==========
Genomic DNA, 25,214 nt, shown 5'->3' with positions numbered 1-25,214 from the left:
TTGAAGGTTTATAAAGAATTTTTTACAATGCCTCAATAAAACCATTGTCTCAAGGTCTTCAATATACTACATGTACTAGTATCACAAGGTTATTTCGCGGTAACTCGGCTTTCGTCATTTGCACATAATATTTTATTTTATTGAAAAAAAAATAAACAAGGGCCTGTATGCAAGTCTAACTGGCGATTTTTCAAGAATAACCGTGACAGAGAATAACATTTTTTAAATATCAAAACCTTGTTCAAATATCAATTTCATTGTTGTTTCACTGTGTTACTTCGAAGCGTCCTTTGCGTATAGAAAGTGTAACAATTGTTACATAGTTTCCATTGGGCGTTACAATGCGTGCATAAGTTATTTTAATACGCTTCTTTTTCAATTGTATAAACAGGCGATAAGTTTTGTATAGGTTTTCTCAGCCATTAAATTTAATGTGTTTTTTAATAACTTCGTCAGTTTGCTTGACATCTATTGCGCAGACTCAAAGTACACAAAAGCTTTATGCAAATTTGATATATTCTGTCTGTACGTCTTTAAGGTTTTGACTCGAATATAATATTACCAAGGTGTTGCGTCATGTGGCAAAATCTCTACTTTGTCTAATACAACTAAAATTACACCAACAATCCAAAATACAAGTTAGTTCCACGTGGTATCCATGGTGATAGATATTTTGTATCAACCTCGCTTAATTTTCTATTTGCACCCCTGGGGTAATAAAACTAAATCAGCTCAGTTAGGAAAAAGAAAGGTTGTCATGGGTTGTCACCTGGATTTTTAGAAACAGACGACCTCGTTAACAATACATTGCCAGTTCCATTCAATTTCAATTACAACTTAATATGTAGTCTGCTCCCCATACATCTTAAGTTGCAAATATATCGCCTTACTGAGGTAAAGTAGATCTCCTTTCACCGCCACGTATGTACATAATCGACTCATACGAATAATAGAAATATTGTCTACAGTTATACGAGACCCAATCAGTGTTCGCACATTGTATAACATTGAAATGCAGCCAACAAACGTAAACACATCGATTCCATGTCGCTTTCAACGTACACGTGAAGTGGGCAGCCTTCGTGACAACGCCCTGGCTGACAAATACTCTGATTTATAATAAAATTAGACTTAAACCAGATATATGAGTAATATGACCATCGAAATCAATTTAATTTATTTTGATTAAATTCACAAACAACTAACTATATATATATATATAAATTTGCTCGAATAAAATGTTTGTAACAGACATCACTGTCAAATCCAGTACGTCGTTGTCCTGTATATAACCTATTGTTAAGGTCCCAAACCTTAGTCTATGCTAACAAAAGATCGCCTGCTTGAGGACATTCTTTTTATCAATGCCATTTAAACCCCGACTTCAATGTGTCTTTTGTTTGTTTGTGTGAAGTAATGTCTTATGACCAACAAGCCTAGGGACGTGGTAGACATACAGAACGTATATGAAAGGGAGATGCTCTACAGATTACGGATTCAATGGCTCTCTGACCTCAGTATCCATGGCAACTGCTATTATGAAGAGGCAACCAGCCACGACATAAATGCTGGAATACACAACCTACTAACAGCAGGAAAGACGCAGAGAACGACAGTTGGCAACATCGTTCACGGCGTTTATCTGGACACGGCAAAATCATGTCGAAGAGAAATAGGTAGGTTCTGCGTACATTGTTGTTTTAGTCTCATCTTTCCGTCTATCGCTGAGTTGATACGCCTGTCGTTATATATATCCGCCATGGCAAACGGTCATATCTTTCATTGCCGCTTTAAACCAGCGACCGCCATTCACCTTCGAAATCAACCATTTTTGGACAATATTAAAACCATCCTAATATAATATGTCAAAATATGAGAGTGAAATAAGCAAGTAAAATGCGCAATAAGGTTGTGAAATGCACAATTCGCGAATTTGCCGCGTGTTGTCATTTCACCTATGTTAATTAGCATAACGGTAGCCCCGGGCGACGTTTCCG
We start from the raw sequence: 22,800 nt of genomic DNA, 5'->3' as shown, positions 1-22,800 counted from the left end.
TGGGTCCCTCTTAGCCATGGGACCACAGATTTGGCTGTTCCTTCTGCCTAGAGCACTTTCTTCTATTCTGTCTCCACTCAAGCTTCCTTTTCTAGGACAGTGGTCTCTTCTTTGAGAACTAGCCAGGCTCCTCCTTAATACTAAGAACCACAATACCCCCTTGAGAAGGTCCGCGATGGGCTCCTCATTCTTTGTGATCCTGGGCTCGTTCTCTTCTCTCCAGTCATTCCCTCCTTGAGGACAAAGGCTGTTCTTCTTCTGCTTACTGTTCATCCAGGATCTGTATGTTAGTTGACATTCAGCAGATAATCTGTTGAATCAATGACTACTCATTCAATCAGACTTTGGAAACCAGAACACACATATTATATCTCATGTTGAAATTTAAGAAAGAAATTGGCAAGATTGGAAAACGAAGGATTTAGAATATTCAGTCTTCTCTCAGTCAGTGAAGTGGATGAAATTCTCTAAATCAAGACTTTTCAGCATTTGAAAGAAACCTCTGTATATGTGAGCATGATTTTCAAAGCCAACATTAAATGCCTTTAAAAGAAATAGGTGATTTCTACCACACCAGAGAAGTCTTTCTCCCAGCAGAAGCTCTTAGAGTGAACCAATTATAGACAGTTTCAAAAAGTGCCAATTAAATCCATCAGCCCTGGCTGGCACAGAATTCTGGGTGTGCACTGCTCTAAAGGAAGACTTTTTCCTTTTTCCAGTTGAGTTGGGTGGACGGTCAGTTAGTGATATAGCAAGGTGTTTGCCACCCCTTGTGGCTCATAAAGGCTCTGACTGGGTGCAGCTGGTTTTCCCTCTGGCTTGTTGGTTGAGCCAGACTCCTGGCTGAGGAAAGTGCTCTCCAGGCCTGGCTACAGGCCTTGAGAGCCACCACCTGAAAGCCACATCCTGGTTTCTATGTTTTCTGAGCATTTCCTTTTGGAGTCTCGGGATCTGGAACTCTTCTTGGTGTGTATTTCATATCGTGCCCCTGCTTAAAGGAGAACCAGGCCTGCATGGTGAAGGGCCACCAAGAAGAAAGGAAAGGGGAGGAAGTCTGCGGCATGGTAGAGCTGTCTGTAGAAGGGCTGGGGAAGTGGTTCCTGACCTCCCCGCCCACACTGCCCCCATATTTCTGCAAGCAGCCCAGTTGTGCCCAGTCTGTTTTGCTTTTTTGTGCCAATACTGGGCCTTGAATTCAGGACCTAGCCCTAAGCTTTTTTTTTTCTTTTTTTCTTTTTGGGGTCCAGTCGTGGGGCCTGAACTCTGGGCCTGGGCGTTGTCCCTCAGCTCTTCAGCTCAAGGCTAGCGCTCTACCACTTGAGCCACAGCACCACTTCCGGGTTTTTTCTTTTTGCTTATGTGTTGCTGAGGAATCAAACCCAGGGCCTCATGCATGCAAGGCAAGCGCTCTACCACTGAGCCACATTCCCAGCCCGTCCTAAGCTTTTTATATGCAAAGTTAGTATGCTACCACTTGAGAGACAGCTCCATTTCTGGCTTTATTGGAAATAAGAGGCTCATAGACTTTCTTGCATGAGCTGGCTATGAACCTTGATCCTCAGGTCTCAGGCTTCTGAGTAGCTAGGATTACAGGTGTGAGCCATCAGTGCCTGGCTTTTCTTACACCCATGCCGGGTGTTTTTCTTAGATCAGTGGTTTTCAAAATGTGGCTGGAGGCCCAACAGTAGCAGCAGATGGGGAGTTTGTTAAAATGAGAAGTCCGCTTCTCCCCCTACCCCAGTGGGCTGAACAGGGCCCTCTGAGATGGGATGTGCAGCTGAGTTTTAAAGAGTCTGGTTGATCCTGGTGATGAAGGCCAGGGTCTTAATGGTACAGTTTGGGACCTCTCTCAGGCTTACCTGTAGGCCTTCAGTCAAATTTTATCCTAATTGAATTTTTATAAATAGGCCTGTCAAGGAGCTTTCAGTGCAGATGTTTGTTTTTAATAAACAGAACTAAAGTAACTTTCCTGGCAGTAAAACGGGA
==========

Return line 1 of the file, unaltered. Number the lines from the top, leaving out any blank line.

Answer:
Genomic DNA, 25,214 nt, shown 5'->3' with positions numbered 1-25,214 from the left: